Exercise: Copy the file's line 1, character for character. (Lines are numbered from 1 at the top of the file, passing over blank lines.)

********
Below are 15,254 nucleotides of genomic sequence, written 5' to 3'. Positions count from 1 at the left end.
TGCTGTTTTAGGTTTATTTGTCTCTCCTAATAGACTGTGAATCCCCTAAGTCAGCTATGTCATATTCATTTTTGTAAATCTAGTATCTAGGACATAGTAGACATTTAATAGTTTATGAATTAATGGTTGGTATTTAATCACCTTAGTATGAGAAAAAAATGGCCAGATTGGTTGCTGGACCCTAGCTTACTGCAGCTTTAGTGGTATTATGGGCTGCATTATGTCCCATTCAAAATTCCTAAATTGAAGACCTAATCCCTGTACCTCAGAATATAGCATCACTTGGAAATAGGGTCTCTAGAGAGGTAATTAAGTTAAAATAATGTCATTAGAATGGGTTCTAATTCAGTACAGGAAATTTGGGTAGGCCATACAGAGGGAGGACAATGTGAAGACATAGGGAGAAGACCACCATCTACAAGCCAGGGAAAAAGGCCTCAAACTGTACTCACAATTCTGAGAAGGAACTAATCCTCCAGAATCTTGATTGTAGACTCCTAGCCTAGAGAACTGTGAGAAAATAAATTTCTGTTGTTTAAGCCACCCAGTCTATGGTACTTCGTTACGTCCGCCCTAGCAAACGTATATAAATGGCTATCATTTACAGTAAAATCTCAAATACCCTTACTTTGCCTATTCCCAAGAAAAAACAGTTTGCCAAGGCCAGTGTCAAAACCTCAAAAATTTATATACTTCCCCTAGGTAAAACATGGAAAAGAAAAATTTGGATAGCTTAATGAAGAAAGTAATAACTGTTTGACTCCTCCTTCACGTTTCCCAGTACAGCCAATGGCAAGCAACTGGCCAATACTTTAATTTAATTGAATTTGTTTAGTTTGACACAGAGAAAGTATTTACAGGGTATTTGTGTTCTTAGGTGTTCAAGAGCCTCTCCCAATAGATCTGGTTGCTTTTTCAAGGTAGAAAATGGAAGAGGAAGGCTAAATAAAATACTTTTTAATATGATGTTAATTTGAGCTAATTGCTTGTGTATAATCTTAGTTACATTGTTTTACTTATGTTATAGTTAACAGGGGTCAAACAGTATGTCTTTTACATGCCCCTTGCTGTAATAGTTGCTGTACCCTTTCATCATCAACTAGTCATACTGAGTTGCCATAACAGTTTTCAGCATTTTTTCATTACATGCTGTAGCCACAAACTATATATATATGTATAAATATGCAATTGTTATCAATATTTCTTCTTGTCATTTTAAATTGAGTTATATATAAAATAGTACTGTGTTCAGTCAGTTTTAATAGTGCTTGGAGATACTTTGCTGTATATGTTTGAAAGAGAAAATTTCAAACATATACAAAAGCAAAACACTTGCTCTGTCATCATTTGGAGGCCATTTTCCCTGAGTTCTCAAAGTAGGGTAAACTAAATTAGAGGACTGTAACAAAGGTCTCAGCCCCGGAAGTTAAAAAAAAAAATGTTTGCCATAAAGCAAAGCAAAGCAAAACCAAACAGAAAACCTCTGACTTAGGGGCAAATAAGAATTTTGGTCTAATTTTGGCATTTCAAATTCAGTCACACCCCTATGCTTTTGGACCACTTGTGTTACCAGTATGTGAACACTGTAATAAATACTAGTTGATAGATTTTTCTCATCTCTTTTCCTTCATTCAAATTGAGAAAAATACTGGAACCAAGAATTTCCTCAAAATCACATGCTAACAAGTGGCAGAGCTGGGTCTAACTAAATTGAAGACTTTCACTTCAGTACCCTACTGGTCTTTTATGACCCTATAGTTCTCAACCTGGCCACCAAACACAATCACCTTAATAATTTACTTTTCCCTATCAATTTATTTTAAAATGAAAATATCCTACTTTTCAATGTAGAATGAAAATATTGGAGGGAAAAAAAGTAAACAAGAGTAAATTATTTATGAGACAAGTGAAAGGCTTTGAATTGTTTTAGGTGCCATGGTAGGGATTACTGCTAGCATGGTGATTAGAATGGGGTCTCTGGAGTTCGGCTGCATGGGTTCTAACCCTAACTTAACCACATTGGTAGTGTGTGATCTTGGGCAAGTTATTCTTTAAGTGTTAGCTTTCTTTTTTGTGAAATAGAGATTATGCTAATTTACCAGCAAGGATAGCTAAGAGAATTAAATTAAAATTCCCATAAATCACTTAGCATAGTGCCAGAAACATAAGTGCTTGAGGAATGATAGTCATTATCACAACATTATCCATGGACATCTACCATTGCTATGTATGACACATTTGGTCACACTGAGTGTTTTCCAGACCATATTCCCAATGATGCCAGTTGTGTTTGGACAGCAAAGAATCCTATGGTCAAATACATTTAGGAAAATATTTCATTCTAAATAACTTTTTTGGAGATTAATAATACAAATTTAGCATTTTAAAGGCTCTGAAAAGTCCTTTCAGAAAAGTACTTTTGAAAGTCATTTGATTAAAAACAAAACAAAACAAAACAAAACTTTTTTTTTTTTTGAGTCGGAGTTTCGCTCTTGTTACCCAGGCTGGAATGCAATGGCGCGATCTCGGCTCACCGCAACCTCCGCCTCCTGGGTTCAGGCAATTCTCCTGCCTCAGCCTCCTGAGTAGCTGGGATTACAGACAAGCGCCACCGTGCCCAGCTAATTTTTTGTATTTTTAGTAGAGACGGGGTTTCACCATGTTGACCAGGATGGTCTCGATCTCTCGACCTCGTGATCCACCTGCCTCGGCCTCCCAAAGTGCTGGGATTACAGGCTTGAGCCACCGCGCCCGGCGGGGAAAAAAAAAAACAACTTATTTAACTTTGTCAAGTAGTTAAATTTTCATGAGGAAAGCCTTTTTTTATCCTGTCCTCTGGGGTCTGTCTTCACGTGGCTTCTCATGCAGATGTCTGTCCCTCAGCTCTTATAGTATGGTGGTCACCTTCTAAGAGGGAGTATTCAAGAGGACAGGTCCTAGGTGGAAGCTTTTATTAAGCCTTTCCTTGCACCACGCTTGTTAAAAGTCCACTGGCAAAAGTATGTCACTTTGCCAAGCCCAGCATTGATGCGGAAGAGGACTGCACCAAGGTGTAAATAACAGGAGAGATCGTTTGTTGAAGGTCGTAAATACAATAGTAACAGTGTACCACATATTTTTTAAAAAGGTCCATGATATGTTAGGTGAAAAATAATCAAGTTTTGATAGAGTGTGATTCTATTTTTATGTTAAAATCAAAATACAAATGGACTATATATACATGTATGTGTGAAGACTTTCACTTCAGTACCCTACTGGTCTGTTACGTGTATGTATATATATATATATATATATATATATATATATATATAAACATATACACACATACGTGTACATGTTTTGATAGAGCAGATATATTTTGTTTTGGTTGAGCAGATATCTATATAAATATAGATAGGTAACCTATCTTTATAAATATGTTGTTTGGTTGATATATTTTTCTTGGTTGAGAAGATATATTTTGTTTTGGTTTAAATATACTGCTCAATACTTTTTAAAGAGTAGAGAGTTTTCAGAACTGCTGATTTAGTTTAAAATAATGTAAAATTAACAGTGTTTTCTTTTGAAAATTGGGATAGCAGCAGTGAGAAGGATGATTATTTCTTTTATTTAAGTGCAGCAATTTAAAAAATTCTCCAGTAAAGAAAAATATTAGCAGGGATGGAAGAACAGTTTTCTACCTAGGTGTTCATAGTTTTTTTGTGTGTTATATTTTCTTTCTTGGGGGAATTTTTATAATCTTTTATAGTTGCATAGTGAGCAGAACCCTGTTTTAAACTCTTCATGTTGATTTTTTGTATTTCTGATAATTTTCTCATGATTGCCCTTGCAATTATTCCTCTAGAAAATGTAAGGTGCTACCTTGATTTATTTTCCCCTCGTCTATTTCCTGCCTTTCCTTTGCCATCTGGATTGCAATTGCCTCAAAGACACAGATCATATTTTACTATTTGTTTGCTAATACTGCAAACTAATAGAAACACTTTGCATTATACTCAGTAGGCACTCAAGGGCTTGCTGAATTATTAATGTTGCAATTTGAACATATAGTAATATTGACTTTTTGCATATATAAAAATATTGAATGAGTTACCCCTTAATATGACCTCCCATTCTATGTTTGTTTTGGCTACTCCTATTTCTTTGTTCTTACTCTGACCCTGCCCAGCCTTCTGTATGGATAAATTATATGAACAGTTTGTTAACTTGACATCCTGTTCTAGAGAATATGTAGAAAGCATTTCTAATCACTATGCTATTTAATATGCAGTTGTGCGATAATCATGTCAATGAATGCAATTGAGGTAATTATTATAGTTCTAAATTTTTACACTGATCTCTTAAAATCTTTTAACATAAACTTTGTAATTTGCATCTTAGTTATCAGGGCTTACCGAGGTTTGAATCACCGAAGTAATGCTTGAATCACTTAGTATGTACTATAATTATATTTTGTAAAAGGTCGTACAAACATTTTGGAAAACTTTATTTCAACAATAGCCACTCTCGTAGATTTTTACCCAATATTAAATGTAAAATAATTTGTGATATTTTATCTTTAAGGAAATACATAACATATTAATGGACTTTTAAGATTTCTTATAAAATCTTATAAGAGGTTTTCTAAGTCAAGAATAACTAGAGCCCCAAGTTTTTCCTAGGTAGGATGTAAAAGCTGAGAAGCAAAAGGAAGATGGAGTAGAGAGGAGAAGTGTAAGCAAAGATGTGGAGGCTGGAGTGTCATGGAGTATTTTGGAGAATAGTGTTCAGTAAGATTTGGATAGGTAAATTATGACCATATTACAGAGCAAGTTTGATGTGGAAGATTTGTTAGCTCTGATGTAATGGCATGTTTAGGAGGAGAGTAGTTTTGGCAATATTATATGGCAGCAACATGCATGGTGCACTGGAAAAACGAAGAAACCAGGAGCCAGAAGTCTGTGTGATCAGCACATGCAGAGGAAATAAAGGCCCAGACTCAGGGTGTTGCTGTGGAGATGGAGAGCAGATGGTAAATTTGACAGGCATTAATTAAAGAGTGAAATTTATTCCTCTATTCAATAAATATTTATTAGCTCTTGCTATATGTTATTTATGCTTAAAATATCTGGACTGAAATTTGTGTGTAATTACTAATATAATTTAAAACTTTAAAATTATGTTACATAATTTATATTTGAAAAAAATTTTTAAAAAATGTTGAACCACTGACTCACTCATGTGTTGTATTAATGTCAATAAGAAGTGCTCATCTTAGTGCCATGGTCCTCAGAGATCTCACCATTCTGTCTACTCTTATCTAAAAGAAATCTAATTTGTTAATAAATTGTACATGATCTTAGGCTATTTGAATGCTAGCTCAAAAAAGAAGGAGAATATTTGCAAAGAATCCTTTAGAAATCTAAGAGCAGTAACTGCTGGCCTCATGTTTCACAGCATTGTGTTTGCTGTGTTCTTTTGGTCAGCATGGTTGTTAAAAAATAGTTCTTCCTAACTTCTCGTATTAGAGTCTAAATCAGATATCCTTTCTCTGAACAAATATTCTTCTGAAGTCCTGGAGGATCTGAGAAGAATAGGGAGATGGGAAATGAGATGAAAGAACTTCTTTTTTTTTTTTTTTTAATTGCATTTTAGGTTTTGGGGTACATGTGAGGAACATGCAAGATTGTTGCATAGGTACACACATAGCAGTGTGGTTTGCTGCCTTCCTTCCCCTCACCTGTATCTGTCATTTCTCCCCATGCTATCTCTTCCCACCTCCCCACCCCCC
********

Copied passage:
Below are 15,254 nucleotides of genomic sequence, written 5' to 3'. Positions count from 1 at the left end.